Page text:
"In the first place, we are told by VENNER, that Sacke is completely hot in the third degree, and of thin parts, and therefore it doth vehemently and quickly heat the body: wherefore the much and untimely use of it doth overheat the liver, inflame the blood, and exsiccate the radical humour in lean and dry bodies.' This description accords with the epithet sprightly, which is given to it in some verses published in 1641, and sufficiently proves, that it could not have been of a thick luscious quality, like most of the dessertwines then in vogue. That, however, it was a liquor of considerable strength and body, may be inferred from a subsequent passage of the last-mentioned work, where it is extolled as the elixir of wine;'-an expression apparently borrowed from one of BEN JONSON's plays. HERRICK, again, calls it a frantic liquor ;'-expa tiating, with rapture, on its witching beauties, generous blood,' &c.; and most of the dramatic writings of the age contain frequent allusions to its enlivening virtues and other fascinating properties. Had there been nothing new or uncommon in the nature of the wine, it could hardly have excited such extravagant admiration, or come into such universal request, at a time when our countrymen were already familiar with the choicest vintages from almost all parts of the globe.


"The practice which prevailed of mix ing sugar with Sack has been thought by most persons to indicate a dry wine, such as Rhenish or Sherry. DR DRAKE, indeed, is of a contrary opinion, alleging, that there would be no humour in FALSTAFF's well-known jeet on Sack and su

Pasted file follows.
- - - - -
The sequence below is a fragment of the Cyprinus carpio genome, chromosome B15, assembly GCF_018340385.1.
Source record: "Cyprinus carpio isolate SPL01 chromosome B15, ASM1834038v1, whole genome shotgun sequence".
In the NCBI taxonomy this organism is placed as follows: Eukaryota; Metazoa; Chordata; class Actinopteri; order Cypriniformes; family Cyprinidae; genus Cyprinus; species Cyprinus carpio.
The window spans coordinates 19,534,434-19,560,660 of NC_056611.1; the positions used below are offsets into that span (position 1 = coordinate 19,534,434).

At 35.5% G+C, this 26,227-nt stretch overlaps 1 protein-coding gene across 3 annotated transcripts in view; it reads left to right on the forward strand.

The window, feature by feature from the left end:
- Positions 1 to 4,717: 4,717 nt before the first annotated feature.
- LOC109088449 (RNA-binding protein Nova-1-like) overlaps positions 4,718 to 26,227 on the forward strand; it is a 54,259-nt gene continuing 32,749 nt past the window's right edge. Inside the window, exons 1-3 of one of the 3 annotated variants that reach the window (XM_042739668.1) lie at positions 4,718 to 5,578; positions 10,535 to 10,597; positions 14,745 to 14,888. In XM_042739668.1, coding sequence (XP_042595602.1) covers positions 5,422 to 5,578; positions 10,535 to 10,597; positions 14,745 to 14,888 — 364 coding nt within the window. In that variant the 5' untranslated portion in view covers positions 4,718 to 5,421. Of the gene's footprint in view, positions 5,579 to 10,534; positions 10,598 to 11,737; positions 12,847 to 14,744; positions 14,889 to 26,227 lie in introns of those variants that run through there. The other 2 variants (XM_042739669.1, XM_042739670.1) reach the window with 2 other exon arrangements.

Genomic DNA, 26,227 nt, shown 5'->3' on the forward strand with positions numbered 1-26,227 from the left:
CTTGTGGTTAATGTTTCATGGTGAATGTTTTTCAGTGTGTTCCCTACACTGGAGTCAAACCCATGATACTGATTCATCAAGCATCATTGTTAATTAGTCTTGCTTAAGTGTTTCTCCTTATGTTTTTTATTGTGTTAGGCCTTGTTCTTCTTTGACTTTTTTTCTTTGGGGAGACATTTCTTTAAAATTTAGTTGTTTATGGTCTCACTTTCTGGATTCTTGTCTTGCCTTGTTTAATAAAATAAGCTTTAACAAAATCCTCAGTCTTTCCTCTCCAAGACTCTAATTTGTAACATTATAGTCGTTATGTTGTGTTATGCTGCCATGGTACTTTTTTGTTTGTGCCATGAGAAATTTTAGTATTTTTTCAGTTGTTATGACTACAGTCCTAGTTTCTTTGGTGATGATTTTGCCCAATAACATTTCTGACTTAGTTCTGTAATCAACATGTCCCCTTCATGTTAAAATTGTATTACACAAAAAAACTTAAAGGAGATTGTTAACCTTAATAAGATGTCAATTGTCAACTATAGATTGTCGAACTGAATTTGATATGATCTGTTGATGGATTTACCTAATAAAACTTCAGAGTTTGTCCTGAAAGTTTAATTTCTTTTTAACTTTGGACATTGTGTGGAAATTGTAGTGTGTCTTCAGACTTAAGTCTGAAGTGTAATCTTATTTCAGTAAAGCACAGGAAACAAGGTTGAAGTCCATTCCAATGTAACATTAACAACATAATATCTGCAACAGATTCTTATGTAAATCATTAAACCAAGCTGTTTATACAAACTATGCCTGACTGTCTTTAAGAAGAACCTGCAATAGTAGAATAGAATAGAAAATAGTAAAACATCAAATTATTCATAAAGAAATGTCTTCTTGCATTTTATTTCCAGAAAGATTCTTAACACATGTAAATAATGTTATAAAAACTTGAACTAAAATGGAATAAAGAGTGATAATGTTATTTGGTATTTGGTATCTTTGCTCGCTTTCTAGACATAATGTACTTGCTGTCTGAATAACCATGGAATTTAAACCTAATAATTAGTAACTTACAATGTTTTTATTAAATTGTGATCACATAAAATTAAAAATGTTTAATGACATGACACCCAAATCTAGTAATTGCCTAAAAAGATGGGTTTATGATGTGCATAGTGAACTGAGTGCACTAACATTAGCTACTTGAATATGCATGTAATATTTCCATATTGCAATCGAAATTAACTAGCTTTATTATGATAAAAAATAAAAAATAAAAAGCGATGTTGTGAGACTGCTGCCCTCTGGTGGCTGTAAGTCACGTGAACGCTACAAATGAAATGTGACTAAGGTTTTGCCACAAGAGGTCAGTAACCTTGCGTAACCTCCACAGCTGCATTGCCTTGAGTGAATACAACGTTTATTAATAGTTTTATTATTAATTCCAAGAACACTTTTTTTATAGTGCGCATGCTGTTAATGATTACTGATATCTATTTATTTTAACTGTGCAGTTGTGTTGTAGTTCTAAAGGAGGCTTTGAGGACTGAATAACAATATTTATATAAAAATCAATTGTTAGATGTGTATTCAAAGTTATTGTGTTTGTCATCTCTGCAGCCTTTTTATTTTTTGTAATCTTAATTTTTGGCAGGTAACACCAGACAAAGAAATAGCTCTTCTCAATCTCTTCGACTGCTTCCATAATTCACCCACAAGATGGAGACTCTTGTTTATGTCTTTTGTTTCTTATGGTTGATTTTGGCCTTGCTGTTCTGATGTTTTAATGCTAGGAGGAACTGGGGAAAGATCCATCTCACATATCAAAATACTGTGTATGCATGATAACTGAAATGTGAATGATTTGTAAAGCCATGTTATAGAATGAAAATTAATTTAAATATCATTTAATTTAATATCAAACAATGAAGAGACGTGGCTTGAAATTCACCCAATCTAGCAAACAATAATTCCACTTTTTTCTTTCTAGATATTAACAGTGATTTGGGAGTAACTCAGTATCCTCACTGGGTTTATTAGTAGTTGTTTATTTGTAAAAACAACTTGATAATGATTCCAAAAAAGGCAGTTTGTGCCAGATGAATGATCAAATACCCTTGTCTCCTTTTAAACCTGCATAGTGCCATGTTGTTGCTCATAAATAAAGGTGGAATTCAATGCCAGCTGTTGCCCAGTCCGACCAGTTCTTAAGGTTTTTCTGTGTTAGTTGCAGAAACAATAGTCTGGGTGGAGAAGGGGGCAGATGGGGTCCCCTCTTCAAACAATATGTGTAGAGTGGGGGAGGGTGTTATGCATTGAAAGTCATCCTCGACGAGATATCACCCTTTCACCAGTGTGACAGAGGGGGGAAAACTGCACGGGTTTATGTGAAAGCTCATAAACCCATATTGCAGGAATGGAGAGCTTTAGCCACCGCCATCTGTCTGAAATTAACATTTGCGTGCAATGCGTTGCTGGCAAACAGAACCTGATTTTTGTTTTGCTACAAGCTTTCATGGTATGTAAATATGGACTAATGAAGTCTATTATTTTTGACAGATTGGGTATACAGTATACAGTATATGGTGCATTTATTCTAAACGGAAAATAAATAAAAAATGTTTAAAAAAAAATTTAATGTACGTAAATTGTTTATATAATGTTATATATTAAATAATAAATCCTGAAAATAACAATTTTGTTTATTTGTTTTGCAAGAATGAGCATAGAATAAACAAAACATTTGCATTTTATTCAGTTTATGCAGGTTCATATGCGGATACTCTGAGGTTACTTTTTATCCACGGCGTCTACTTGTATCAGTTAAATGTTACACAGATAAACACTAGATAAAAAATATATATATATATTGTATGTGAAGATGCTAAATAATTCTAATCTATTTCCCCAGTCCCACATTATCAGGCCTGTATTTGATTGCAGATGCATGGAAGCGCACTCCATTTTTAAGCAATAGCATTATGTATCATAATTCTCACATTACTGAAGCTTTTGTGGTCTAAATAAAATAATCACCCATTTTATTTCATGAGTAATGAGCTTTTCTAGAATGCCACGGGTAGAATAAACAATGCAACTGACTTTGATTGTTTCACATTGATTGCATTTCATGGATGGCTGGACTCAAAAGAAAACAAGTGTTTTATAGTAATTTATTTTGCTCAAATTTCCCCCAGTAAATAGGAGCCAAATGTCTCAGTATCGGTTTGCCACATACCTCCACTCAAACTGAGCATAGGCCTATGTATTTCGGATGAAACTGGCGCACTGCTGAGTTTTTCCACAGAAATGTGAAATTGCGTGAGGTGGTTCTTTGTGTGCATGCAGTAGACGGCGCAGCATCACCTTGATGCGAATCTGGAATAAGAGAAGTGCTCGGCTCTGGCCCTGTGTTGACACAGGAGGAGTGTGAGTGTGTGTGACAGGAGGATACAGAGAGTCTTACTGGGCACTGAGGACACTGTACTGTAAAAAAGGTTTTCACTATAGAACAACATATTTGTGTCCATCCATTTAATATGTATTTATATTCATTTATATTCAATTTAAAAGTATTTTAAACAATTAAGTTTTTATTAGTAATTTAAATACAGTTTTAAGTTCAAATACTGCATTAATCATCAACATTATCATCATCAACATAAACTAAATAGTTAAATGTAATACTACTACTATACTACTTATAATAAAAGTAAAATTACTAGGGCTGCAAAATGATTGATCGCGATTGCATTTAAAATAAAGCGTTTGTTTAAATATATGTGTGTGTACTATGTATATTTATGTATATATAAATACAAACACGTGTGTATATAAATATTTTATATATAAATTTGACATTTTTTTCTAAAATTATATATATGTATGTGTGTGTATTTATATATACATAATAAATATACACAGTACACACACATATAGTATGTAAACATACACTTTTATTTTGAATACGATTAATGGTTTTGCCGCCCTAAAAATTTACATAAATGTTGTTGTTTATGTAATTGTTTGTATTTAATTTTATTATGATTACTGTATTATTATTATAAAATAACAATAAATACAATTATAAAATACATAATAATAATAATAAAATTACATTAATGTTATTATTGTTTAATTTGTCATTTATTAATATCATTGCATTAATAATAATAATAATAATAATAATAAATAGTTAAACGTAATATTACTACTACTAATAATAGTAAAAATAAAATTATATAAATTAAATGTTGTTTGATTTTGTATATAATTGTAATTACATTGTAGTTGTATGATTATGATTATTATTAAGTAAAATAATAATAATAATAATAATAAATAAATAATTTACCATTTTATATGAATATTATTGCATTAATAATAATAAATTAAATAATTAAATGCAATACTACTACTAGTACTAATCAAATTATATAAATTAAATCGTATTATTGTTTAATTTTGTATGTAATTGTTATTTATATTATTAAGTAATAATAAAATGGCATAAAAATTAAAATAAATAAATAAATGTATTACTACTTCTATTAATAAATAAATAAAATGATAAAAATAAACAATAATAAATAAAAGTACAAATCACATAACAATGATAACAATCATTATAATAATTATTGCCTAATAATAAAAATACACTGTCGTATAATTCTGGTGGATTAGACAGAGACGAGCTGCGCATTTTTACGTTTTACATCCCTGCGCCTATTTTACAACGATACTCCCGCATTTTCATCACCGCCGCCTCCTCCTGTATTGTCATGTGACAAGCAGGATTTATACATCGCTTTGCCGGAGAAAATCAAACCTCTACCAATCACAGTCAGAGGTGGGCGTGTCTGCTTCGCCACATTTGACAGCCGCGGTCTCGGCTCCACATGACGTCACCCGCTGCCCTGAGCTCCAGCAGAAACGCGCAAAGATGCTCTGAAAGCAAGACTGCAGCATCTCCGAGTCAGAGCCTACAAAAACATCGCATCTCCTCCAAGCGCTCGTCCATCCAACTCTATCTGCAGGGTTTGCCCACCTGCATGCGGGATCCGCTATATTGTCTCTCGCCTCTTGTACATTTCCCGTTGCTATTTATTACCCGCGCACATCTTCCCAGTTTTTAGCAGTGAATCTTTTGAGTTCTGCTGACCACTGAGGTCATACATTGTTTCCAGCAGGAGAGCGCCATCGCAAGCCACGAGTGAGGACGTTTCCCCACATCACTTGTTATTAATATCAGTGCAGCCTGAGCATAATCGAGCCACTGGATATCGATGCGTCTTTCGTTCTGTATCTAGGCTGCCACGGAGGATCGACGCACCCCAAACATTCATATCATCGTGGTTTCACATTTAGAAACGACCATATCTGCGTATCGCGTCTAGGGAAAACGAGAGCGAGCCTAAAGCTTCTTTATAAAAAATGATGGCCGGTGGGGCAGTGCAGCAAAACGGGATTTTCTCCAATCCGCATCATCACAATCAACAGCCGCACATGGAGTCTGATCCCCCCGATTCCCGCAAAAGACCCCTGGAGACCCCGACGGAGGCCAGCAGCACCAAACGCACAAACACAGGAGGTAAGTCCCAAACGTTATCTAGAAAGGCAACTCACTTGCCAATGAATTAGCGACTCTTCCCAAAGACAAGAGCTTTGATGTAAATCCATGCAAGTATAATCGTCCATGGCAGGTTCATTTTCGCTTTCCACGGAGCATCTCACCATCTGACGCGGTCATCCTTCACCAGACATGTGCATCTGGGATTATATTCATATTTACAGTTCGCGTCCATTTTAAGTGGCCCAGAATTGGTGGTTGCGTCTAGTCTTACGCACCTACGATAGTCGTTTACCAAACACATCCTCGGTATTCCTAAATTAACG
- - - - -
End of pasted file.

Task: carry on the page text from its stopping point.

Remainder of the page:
gar, if the liquor had not been of the sweet kind. But on this point little stress can be laid; as at that time it was a general custom with the English to add sugar to their wines. The testimony of VENNER, however, who has discussed the question, "whether Sack be best to be taken with sugar or without, clearly points to a dry wine. Some,' he observes, affect to drinke Sacke with sugar, and some without, and upon no other ground, as I thinke, but that, as it is best pleasing to their pallates. I will speake what I deeme thereof, and I thinke I shall well satisfie such as are judicious. Sacke, taken by itself, is very hot, and very penetrative: being taken with su gar, the heat is both somewhat allayed, and the penetrative quality thereof also retardated. Wherefore let this be the conclusion: Sacke taken by itself, without any mixture of sugar, is best for them that have cold stomackes, and subject to the obstructions of it, and of the meseraicke veines. But for them that are free from such obstructions, and fear lest that the drinking of sacke, by reason of the penetrative faculty of it, might distemper the liver, it is best to drinke with sugar; and so I leave every man that understandeth his owne state of body, to be his own director herein.' "